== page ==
Martin Farkas shows a city left alone with its history. His film tells a completely uneducated and open story of fear, peer pressure and historical trauma, xenophobia, false mourning and the political abuse of emotions. And it shows how strongly the present is connected with the past.

Living in Demmin

a film by Martin Farkas
DE 2017, 90 minutes, German OF
Music: Mathis Nitschke

In the spring of 1945, Demmin, a small town in Mecklenburg-West Pomerania, becomes the scene of a terrible tragedy: as the Red Army approaches, hundreds of inhabitants take their lives. They cut their wrists, poison or shoot themselves; parents first kill their children and then themselves, whole families go into the water with stones. Until the end of the GDR, the concrete circumstances of the unprecedented mass suicide remain silent, and the exact number of victims of collective hysteria is still unknown. Today, neo-Nazis try to fill the vacancy and abuse it for their own purposes. Every 8 May, the day of the end of World War II, a haunting ritual takes place in Demmin: neo-Nazis silently march through the streets of the community, where several hundreds of police forces have taken a stand and try to keep counter-demonstrators away from the route. On this tense day, the cracks in German society intensify to the extreme. With their “funeral march”, right-wing radicals exploit the memory of the terrible tragedy.

In his film LIVING IN DEMMIN, director Martin Farkas explores the hidden consequences of the events. Survivors speak for the first time about the terrible, long suppressed experiences of their childhood and youth. Farkas explores the traces left by the traumatization and silence of the offspring – and how deeply they affect our present. The city as he describes it in this precisely observed, complex and sincere film seems deeply divided. In addition to the desire for reconciliation and the willingness to work honestly, there is hatred and hostility. In this exemplary location, for example, the film opens up a new perspective on the contemporary, still difficult way in which Germans deal with their history.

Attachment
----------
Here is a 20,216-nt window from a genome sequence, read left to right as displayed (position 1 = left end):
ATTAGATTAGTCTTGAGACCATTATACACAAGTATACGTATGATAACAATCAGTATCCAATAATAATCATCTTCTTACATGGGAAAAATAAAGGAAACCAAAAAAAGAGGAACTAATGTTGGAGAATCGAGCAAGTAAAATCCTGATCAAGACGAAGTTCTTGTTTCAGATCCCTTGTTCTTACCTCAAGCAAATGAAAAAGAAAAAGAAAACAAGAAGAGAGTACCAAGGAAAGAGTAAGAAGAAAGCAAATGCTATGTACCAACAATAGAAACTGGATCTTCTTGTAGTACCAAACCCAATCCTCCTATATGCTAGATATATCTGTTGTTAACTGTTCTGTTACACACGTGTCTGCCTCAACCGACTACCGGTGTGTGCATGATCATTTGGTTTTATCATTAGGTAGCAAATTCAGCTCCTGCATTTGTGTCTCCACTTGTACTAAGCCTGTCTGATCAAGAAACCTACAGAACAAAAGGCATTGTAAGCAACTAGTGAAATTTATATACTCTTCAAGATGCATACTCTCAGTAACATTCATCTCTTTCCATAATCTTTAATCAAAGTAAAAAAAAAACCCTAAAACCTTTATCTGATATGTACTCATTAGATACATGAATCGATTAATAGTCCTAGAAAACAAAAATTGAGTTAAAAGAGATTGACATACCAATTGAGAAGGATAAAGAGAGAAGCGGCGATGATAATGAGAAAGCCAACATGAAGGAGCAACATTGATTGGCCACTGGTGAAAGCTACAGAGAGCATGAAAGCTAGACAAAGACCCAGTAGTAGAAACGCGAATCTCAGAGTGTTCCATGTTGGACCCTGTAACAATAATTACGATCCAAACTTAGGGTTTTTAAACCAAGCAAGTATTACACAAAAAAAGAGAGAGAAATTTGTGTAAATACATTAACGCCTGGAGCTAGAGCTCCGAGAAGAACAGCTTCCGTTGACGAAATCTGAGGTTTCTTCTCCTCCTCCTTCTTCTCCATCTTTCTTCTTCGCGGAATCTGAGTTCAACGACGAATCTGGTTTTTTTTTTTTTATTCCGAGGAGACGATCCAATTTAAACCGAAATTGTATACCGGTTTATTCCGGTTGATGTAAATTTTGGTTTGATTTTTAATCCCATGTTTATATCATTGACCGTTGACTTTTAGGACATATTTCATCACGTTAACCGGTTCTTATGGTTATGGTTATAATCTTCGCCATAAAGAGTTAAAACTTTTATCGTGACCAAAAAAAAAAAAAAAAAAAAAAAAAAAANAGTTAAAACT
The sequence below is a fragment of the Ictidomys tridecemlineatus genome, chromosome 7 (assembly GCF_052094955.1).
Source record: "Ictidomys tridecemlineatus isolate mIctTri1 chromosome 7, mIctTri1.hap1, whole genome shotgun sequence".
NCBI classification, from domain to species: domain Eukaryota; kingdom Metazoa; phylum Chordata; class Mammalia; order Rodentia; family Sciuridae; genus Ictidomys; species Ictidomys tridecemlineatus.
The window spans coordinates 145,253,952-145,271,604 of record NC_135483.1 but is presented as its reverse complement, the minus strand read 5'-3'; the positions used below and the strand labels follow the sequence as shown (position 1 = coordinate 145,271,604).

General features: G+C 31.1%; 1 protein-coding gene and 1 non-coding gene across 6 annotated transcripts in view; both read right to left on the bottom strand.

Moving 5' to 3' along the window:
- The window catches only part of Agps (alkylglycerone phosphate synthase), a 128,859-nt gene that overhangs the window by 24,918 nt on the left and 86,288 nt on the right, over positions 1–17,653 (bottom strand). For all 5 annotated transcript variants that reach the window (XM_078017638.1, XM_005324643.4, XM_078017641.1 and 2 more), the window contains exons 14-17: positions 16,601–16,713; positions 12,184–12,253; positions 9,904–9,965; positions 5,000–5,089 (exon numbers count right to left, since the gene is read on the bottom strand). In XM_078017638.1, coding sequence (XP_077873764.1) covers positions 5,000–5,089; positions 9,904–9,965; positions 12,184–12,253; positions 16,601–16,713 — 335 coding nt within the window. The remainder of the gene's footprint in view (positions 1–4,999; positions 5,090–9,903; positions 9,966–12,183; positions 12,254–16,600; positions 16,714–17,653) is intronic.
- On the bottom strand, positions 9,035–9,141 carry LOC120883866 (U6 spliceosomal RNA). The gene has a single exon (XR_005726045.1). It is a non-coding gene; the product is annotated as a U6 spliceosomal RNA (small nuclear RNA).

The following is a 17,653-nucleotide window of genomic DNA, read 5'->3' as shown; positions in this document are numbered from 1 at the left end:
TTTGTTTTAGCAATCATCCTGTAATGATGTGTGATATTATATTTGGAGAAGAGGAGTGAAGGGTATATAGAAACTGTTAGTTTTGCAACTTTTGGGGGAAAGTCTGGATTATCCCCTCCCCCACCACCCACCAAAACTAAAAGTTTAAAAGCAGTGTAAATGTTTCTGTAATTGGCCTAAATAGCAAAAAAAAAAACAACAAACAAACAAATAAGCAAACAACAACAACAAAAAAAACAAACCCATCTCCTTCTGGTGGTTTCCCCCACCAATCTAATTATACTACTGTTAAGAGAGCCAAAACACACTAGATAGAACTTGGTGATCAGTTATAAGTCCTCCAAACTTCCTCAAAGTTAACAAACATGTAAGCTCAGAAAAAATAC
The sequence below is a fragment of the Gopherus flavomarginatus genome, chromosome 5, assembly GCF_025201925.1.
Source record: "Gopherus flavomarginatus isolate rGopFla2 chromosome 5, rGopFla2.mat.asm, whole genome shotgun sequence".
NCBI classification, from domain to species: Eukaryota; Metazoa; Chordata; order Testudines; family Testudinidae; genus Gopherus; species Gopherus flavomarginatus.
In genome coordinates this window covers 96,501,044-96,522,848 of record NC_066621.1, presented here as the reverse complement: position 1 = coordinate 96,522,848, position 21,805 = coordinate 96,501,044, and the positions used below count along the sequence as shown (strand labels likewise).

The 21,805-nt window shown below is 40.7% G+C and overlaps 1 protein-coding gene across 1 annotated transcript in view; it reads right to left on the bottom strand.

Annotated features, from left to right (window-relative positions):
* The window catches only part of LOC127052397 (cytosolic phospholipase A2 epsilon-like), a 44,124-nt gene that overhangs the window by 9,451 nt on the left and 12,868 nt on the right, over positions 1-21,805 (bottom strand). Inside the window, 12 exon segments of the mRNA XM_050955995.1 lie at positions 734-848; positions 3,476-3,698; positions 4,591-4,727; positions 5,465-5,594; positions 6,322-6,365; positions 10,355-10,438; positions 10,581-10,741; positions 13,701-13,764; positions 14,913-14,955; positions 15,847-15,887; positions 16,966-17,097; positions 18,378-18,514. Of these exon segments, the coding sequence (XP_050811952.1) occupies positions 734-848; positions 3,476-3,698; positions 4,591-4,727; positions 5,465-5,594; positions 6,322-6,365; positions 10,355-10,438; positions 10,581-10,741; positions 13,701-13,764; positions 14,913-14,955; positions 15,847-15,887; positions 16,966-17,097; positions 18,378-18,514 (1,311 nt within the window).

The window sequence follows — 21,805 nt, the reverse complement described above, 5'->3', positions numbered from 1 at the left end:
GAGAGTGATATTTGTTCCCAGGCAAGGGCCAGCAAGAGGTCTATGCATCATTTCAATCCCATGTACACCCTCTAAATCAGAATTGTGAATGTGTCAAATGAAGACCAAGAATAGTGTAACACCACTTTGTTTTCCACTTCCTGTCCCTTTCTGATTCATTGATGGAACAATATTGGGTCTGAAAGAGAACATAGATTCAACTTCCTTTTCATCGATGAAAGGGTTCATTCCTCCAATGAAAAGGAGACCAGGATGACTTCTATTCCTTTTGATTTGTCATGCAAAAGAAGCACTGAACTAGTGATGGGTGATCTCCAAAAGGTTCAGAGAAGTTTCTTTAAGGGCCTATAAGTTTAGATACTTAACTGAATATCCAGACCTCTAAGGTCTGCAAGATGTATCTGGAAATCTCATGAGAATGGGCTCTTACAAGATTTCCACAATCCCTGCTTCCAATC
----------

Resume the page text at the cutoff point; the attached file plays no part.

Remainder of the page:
Written and directed by Martin Farkas
Image design: Roman Schauerte
Music: Mathis Nitschke
Viola: Klaus-Peter Werani
Second camera: Martin Langner, Martin Farkas
Sound: Moritz Springer, Urs Krüger
Production coordination: Lisa Elstermann
Production management: Heike Günther
Editor rbb: Jens Stubenrauch
Editorial Office NDR: Barbara Denz
Editorial office BR: Petra Felber, Fatima Abdollahyan
Producer: Annekatrin Hendel

a production of IT WORKS! Media GmbH
in co-production with RBB, NDR and BR
supported by Medienboard Berlin Brandenburg, BKM, Nordmedia, Cultural Film Funding
Mecklenburg-Western Pomerania and the Nipkow Programme

Distributed by Edition Salzgeber

Translated with

Klaus Peter Werani recording the Viola in Bavaria Music Studios, Munich
Mathis Nitschke and Martin Farkas